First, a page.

Interview: Short Swings In Futures With Markus Heitkoetter by J. Gopalakrishnan and B. Faber
As founder and Ceo of Rockwell Trading, Markus Heitkoetter has shared his trading methods and ideas with more than 300,000 traders in over 196 countries. Heitkoetter started trading stocks 19 years ago, using point & figure charts from numbers published in the morning newspaper. In 1996, he began developing a number of trading systems, and in 2002, he decided to leave his job as a director at Ibm to become a professional trader. Throughout his career, Heitkoetter has traded virtually everything from stocks, options, futures, commodities, and spreads, all the way to forex and interest rates. In addition, he is the author of the bestselling book The Complete Guide To Day Trading and is a regular speaker at Trading Expo and Cme Group–sponsored events. His articles and videos are published on MoneyShow.com, in major publications, and on thousands of websites around the world. Heitkoetter lives with his family in Austin, TX.
Stocks & Commodities Editor Jayanthi Gopalakrishnan and Staff Writer Bruce Faber interviewed Markus Heitkoetter via telephone on March 7, 2011.
Markus, can you tell us about yourself and how you got started in trading?
I am originally from Germany, but I live in Texas right now. I did my first trade when I was in high school. I was 18, which is when I was legally allowed to trade in Germany. At that point I bought one share of VW, which is a share in the German Dax. I bought it for around 50 Deutschmarks. I was so excited. I could only afford one share. Talk about disposable income in money you can afford to lose!
After I bought that share I would, twice a day, go to a pay phone in my school and call my broker. I would ask him things like, “How are we doing? How much money did I make?” This went on until the third day when my broker said, “You know, Markus, how much money would you like to make on this trade?” I said to myself, “If I could make 10 Deutschmarks, that would be awesome.” So I told him, “Ten Deutschmarks. That is the profit I want to make.” He said, “Done. Stop by my office tomorrow morning. I will give you the 10 Deutschmarks, but stop calling me every single day.”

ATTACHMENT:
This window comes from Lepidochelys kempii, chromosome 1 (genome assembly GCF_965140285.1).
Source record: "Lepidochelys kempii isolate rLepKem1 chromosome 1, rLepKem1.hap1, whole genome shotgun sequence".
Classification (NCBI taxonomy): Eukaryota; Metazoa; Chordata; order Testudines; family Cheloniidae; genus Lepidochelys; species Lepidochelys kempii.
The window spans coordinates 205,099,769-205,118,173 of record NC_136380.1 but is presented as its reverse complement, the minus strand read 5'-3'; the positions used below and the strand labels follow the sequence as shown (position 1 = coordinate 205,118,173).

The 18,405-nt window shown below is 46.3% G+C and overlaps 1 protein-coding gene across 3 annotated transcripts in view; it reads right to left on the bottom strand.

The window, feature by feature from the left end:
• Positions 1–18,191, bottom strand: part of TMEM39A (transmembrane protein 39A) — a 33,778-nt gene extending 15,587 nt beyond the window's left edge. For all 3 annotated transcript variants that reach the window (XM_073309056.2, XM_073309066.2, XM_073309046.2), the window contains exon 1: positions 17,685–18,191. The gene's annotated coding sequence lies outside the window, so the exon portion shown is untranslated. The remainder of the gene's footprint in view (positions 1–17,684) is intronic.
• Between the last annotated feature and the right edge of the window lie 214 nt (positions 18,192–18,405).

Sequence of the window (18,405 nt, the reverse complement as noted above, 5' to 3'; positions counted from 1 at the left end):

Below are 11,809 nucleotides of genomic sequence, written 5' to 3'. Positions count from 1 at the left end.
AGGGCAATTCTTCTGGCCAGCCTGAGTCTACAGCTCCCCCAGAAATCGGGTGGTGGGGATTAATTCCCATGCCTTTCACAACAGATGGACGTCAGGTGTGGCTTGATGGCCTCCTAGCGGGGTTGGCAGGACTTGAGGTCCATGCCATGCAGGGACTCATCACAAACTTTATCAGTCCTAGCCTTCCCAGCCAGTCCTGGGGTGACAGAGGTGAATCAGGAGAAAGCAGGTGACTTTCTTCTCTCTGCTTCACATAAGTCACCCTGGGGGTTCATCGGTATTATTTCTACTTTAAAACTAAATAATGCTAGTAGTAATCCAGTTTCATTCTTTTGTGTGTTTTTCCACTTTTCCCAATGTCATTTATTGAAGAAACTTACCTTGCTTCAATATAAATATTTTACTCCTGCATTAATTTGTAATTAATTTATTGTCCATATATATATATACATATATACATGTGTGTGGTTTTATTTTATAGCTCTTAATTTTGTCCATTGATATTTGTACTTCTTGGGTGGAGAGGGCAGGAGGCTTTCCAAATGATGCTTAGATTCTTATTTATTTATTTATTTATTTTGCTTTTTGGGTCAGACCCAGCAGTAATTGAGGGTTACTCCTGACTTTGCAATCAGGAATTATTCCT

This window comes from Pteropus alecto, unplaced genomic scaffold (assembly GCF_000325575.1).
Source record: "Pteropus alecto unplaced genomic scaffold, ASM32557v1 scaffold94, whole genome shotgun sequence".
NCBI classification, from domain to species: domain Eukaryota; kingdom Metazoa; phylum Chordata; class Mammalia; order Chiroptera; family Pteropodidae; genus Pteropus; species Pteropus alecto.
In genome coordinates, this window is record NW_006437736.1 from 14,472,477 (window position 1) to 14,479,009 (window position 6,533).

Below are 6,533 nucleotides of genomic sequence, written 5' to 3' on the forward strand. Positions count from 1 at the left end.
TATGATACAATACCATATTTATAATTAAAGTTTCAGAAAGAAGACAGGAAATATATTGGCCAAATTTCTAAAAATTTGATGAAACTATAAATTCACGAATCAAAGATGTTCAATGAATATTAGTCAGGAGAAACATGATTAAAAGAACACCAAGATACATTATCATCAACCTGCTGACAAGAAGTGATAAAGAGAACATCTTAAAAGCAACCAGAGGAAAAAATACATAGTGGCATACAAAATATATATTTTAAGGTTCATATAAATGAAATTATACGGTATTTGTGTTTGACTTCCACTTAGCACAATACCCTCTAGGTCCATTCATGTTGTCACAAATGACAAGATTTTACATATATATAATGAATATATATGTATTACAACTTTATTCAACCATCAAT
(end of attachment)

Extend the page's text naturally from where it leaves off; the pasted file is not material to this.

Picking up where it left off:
This was my first trade, and it turned out to be a profitable one, which of course encouraged me. But I noted that with the little money I had at that time I could not really be a trader. So I saved some more and then started trading options. I did some straddles and strangles, and I had the quotes from the morning newspapers, and some hand-drawn point & figure charts. This is how I identified stocks in the Dax 30 that were poised for a breakout. That is how I started building my account.
From then I started trading stocks. I tried everything that everyone knows these days. I tried fundamental analysis. I tried the Canslim method. I did all of this until finally in 1995, when computers became more powerful, I went into chart analysis. I was fascinated by it. I bought my first software, which was SuperCharts by Omega Research, now TradeStation. This is where I first started reading about indicators. I have a German book about 600 pages long, The Big Book Of Indicators, with 167 indicators. I think I plotted 163 of them on my screen. I just thought that the more indicators I used, the better. Little did I realize that half of the indicators were screaming “Buy!” and the other half were screaming “Sell!” I was sitting there with analysis paralysis, not knowing what to do.
So what did you do?
Like every trader, I went through the phase of automating trading systems, so I thought, “I am smarter than everybody else.” Having a programming background, I thought I could develop the perfect trading system. I read a lot of books about it. At that time I had not discovered the Internet yet, so all of my quotes came from dial-up. I wasted two years of my life trying to automate a trading system when it finally dawned on me: I needed to simplify my trading. I had to keep it easy so I could know, at any given time, when to enter and when to exit.